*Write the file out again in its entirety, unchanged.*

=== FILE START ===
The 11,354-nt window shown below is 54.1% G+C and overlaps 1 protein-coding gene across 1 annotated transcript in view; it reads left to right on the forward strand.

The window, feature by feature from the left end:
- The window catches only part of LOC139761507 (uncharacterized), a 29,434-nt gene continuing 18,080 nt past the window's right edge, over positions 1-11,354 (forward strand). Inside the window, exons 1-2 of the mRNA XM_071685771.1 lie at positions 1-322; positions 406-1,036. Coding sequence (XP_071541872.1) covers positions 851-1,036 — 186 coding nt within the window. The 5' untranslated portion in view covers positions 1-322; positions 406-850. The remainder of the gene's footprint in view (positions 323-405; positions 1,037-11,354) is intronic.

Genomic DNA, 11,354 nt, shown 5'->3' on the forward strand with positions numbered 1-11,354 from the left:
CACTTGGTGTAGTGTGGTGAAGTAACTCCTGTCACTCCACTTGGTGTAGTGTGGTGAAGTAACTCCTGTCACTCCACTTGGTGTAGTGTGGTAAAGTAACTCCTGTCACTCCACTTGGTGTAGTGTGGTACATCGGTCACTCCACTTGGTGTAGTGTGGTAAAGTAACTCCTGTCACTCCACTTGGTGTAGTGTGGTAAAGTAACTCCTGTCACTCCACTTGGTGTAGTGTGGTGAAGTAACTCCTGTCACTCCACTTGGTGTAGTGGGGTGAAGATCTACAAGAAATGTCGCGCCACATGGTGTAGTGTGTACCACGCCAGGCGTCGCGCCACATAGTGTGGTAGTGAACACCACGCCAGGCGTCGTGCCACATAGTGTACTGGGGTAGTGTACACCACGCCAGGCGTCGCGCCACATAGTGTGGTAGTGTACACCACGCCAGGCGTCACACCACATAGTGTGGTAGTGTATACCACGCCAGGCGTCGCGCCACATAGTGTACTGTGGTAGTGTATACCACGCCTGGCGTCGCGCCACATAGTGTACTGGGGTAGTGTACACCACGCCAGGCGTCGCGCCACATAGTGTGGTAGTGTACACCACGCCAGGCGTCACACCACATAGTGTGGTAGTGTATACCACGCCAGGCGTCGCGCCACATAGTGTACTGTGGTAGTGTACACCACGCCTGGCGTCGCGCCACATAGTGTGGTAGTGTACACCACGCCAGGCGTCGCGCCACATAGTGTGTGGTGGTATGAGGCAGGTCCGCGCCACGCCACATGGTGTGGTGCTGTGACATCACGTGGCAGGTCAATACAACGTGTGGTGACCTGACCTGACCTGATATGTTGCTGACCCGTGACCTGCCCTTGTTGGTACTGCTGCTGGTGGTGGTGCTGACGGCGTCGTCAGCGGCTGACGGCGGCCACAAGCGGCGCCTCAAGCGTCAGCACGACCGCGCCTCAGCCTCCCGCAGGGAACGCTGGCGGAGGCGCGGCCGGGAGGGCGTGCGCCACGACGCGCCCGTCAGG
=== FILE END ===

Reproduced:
The 11,354-nt window shown below is 54.1% G+C and overlaps 1 protein-coding gene across 1 annotated transcript in view; it reads left to right on the forward strand.

The window, feature by feature from the left end:
- The window catches only part of LOC139761507 (uncharacterized), a 29,434-nt gene continuing 18,080 nt past the window's right edge, over positions 1-11,354 (forward strand). Inside the window, exons 1-2 of the mRNA XM_071685771.1 lie at positions 1-322; positions 406-1,036. Coding sequence (XP_071541872.1) covers positions 851-1,036 — 186 coding nt within the window. The 5' untranslated portion in view covers positions 1-322; positions 406-850. The remainder of the gene's footprint in view (positions 323-405; positions 1,037-11,354) is intronic.

Genomic DNA, 11,354 nt, shown 5'->3' on the forward strand with positions numbered 1-11,354 from the left:
CACTTGGTGTAGTGTGGTGAAGTAACTCCTGTCACTCCACTTGGTGTAGTGTGGTGAAGTAACTCCTGTCACTCCACTTGGTGTAGTGTGGTAAAGTAACTCCTGTCACTCCACTTGGTGTAGTGTGGTACATCGGTCACTCCACTTGGTGTAGTGTGGTAAAGTAACTCCTGTCACTCCACTTGGTGTAGTGTGGTAAAGTAACTCCTGTCACTCCACTTGGTGTAGTGTGGTGAAGTAACTCCTGTCACTCCACTTGGTGTAGTGGGGTGAAGATCTACAAGAAATGTCGCGCCACATGGTGTAGTGTGTACCACGCCAGGCGTCGCGCCACATAGTGTGGTAGTGAACACCACGCCAGGCGTCGTGCCACATAGTGTACTGGGGTAGTGTACACCACGCCAGGCGTCGCGCCACATAGTGTGGTAGTGTACACCACGCCAGGCGTCACACCACATAGTGTGGTAGTGTATACCACGCCAGGCGTCGCGCCACATAGTGTACTGTGGTAGTGTATACCACGCCTGGCGTCGCGCCACATAGTGTACTGGGGTAGTGTACACCACGCCAGGCGTCGCGCCACATAGTGTGGTAGTGTACACCACGCCAGGCGTCACACCACATAGTGTGGTAGTGTATACCACGCCAGGCGTCGCGCCACATAGTGTACTGTGGTAGTGTACACCACGCCTGGCGTCGCGCCACATAGTGTGGTAGTGTACACCACGCCAGGCGTCGCGCCACATAGTGTGTGGTGGTATGAGGCAGGTCCGCGCCACGCCACATGGTGTGGTGCTGTGACATCACGTGGCAGGTCAATACAACGTGTGGTGACCTGACCTGACCTGATATGTTGCTGACCCGTGACCTGCCCTTGTTGGTACTGCTGCTGGTGGTGGTGCTGACGGCGTCGTCAGCGGCTGACGGCGGCCACAAGCGGCGCCTCAAGCGTCAGCACGACCGCGCCTCAGCCTCCCGCAGGGAACGCTGGCGGAGGCGCGGCCGGGAGGGCGTGCGCCACGACGCGCCCGTCAGG